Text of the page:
Find similar User behaviors in the DNS using Apache Mahout

This theme sounds a bit scary and, actually, it is. Using DNS data from a Bind cache or pcap file lets you track distinct users! No matter if you use different IP addresses or safe browsing features. (And in the case of pcap traces as data source, it doesn't matter if you use different DNS caches)

How should this work? Think about DNS queries as vectors. Every source address is a vector with the dimension of all observed DNS names. Every time an IP addresse is asking for a domain name, it gives you a boolean preference from this address to the domain name. At the end, the result will be a data matrix with a lot of spare vectors in it.

X: distinct src IP addresses
Y: distinct query names
Similar vertical vectors == potential similar users

Now, since we have a proper data model, we can start analyzing it with Apache Mahout. Mahout is a scalable machine learning algorithm library. For the DNS analysis I used the recommender sub system.

First, I started with a LogLikelihoodSimilarity with this simple boolean model. In different test data sets this approach found similarity patterns. However, the detailed analysis of the results shows some weakness. I found several different addresses, for example, with similar user behaviors, but in reality all of them were only different Debian machines. The test case with a PC surfing with two different IP addresses could not be detected.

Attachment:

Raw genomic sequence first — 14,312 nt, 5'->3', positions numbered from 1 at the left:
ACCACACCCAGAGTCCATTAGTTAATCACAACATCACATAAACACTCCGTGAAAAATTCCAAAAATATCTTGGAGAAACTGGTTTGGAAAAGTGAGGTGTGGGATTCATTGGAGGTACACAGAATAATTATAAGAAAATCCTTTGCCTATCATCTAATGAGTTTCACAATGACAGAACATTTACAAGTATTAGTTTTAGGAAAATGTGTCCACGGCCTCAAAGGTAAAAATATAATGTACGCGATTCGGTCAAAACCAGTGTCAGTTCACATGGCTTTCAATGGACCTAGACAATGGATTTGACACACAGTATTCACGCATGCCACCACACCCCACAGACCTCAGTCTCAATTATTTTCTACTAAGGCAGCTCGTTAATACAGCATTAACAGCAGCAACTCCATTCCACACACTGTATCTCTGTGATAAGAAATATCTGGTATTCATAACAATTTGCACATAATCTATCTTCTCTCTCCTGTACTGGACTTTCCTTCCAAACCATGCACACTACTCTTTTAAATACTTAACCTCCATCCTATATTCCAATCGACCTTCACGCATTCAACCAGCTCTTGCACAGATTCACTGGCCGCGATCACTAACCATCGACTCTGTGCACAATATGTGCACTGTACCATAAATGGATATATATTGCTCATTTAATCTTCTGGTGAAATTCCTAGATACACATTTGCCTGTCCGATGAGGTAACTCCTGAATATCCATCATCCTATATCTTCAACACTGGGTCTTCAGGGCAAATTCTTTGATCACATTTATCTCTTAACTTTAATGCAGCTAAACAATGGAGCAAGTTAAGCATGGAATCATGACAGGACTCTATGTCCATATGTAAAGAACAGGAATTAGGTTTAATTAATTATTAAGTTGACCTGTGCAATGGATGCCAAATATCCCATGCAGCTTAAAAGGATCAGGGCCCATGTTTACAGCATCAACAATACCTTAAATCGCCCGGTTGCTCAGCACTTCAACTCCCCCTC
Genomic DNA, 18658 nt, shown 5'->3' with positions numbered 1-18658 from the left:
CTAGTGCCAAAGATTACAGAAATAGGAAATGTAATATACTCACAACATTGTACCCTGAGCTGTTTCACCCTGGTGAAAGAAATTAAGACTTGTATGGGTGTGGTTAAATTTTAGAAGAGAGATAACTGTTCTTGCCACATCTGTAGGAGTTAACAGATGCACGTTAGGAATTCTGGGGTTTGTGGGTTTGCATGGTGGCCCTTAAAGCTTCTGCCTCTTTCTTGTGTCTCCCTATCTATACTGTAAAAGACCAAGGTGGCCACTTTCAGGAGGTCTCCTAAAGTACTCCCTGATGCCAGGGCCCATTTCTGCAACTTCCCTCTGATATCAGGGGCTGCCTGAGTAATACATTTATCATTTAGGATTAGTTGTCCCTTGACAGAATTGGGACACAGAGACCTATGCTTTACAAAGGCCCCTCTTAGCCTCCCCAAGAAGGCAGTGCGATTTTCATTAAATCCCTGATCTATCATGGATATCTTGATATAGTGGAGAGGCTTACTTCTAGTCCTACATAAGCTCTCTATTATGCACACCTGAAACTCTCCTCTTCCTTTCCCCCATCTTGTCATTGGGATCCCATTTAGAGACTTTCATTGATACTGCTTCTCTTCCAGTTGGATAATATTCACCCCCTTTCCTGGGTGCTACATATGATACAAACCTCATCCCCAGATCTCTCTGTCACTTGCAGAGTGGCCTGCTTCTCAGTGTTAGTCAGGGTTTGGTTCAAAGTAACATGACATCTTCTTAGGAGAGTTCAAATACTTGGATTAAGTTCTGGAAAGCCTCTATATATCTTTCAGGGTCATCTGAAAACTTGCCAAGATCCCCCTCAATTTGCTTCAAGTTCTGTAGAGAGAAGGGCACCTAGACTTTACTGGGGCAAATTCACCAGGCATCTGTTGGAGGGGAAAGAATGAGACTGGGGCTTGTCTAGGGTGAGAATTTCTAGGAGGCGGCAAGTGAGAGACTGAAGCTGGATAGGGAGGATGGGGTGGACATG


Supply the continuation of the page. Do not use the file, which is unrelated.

INFO: Read lines: 311713 (queries)
INFO: Processed 250 users (ip addresses)
neighborhood for 1: [(90:0.9946),(81:0.9946),]
neighborhood for 3: [(33:0.9949),]
neighborhood for 4: [(99:0.9939),]
neighborhood for 5: [(36:0.9988),(6:0.9933),]
neighborhood for 7: [(10:0.9995),(6:0.9999),(43:0.9959),]
neighborhood for 20: [(95:0.9977),(93:0.9956),(68:0.9976),]
neighborhood for 25: [(73:0.9989),(201:0.9989),(104:0.9987),(229:0.9989),(245:0.9989),]
neighborhood for 47: [(202:0.9949),(179:0.9948),]
neighborhood for 50: [(6:0.9981),]
neighborhood for 52: [(195:0.9946),]
neighborhood for 58: [(106:0.9937),(173:0.994),(87:0.9954),(101:0.9946),(191:0.9954),]
neighborhood for 64: [(65:0.9941),]
neighborhood for 76: [(89:0.9957),]
neighborhood for 84: [(121:0.9972),]
neighborhood for 102: [(108:0.9962),]
neighborhood for 140: [(121:0.9934),]
neighborhood for 175: [(184:0.9937),]
neighborhood for 178: [(188:0.9944),]
neighborhood for 205: [(68:0.9935),]
neighborhood for 206: [(221:0.9936),(224:0.9947),(225:0.9931),(243:0.9932),(227:0.9939),
neighborhood for 211: [(231:0.9936),(228:0.994),(219:0.9938),]
neighborhood for 237: [(228:0.9946),(219:0.9948),]
Found 22 similar user patterns within 3.2s

Of course this is probably a too simple data model. So I used advanced text vectorization technologies such as TF-IDF (term frequency - inverse document frequency). This means: Count all queries per IP address (TF) and divide it to the number of distinct IP addresses which asked for this name (IDF).

This will result in a matrix like the one above, but with calculated preferences for each query per address. The TF-IDF algorithm prefers "special" names and expresses a smaller preference for names of major web search engines.

Next, I tried the PearsonCorrelationSimilarity with the TF-IDF data. The result was even surprising to me! This time, the model detected a similar User behavior in three differen IP addresses. It was the same user!